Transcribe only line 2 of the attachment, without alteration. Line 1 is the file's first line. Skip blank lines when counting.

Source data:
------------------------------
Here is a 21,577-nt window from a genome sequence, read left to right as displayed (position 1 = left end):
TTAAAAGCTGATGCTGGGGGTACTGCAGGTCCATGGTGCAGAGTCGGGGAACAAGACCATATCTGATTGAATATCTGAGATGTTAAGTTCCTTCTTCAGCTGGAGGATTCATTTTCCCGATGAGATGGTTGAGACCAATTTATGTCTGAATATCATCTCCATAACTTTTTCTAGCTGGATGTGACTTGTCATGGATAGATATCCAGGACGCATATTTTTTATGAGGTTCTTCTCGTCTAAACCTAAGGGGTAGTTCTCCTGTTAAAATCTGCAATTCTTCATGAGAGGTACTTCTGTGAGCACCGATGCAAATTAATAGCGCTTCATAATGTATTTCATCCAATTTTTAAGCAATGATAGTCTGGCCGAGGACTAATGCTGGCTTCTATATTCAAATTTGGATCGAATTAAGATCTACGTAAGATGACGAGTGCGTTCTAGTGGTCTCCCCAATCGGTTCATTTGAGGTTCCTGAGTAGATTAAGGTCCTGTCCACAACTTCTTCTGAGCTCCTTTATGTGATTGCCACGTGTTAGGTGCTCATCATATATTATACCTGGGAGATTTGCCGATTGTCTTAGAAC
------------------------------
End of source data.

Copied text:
TTAAAAGCTGATGCTGGGGGTACTGCAGGTCCATGGTGCAGAGTCGGGGAACAAGACCATATCTGATTGAATATCTGAGATGTTAAGTTCCTTCTTCAGCTGGAGGATTCATTTTCCCGATGAGATGGTTGAGACCAATTTATGTCTGAATATCATCTCCATAACTTTTTCTAGCTGGATGTGACTTGTCATGGATAGATATCCAGGACGCATATTTTTTATGAGGTTCTTCTCGTCTAAACCTAAGGGGTAGTTCTCCTGTTAAAATCTGCAATTCTTCATGAGAGGTACTTCTGTGAGCACCGATGCAAATTAATAGCGCTTCATAATGTATTTCATCCAATTTTTAAGCAATGATAGTCTGGCCGAGGACTAATGCTGGCTTCTATATTCAAATTTGGATCGAATTAAGATCTACGTAAGATGACGAGTGCGTTCTAGTGGTCTCCCCAATCGGTTCATTTGAGGTTCCTGAGTAGATTAAGGTCCTGTCCACAACTTCTTCTGAGCTCCTTTATGTGATTGCCACGTGTTAGGTGCTCATCATATATTATACCTGGGAGATTTGCCGATTGTCTTAGAAC